Here you can see some of the stamped concrete from the porch (done a week or so prior), and some of the completed walls to be erected; Davy rolled out the foam that went underneath the walls,

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Putting up/pulling up the very first wall, Friday after supper, June 27th,

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The view through the very first wall, with Daniel running the telehandler,

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Up, up, and away,

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The front of the house, with the entryway, adjacent to the “tower room” off the living room,

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Joining the two walls,

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Part of the front of the house — from left, the front door, entry hall window, tower sitting area off the living room,

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The entire front, with, from left, bathroom (full barrier-free bathroom with shower, not a powder room), office/home school room, front door, entry hall window, tower sitting area,

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From left, tower sitting room (off the living room), entry hall window, front door, office/home school room, bathroom,

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Readying one of the interior walls (the wall between the office/home school room and the entry hall),

 

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Standing up the second interior wall, between the entry hall and the living room,

 

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Bracing the interior walls,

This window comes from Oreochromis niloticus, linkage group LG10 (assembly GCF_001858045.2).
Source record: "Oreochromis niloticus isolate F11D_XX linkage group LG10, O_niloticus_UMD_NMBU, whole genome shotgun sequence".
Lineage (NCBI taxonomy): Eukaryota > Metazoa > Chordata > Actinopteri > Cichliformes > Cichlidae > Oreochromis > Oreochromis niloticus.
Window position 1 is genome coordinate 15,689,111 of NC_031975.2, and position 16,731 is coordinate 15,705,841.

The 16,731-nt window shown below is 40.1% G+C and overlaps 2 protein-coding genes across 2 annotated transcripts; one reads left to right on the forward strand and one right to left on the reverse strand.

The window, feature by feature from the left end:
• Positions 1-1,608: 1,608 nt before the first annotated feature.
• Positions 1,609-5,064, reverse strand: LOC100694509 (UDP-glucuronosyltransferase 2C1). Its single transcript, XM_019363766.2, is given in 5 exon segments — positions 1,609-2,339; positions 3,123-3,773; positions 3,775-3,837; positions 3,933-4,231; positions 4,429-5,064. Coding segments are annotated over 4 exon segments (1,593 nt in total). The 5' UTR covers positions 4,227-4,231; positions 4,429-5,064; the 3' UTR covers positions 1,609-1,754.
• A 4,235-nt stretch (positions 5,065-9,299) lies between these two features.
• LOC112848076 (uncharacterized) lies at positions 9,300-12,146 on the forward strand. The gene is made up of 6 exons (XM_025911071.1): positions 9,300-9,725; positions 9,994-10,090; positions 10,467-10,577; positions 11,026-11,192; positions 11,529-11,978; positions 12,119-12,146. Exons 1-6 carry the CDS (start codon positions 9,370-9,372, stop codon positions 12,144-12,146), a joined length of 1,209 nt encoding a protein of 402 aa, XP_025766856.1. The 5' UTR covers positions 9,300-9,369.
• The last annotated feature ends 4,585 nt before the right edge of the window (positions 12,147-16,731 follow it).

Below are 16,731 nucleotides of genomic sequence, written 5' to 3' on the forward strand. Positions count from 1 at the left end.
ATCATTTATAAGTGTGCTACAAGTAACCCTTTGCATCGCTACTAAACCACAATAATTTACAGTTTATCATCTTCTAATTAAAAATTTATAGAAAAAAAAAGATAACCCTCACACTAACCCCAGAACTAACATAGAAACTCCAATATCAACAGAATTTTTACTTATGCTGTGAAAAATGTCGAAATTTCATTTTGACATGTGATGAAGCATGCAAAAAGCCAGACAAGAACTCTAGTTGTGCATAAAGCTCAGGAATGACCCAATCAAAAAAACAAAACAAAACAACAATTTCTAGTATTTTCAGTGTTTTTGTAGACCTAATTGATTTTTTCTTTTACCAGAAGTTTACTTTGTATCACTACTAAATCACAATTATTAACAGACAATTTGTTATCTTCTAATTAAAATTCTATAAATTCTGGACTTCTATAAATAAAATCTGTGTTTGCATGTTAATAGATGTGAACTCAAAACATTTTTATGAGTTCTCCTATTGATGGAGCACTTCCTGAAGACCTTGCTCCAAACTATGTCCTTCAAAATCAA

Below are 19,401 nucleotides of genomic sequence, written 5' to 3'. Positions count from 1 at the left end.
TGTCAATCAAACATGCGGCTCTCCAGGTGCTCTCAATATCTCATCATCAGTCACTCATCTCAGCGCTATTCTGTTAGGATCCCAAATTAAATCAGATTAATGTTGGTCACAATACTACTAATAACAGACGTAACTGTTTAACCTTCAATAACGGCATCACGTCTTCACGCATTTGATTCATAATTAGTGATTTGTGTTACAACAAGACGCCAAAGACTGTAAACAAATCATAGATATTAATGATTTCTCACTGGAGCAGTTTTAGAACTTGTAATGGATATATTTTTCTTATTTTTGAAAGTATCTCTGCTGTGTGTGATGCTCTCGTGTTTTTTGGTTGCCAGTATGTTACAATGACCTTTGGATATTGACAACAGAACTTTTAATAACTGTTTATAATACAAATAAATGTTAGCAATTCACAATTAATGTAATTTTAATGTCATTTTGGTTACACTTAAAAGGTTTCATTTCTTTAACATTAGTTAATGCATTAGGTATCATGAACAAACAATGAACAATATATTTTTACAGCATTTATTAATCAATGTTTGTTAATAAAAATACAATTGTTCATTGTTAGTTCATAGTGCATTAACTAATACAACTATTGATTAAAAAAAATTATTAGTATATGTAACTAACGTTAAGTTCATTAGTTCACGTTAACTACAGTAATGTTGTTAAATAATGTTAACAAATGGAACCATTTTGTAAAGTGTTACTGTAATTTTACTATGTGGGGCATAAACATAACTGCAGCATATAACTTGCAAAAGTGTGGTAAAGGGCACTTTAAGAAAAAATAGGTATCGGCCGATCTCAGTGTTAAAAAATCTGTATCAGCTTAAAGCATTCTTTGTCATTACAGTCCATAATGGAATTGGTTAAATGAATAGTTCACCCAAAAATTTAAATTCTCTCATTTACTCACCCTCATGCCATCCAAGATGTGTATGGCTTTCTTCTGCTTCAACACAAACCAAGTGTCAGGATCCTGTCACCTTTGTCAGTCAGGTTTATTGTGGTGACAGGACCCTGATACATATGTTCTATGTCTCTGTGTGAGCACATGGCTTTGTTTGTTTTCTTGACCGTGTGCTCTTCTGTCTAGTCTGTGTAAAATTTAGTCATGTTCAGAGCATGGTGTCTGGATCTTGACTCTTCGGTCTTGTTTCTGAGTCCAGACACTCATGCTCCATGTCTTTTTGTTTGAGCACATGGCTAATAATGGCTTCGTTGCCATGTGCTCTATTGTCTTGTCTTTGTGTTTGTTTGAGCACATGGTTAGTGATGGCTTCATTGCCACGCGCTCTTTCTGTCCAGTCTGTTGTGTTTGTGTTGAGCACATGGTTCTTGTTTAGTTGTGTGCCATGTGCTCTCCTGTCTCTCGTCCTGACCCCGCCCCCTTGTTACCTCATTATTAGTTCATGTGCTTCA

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The windowed dining room, to the left of the kitchen,

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The dining room again, with the windows and French door to the porch,

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The kitchen and, beyond that (if you look carefully you can see a post marking where the wall goes), the pantry; the door in the centre is to the garage; the window at far right is in the bathroom,

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Dining room at far left (beyond the orange ladder), kitchen window (to the  left of the yellow ladder), and pantry window; we decided to make a smaller kitchen, easier to navigate, with a good size pantry nearby,

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Tom taking measurements in the pantry,

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Kitchen, pantry, and garage entry,

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Dining room from the outside,

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Insulating the garage and basement foundation and backfilling,

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A visitor to the work site,

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Now that we’re done with the second cut of hay and our greenfeed, Tom and crew are back at work on the house, floors and the second story before the snow flies. Onward and upward…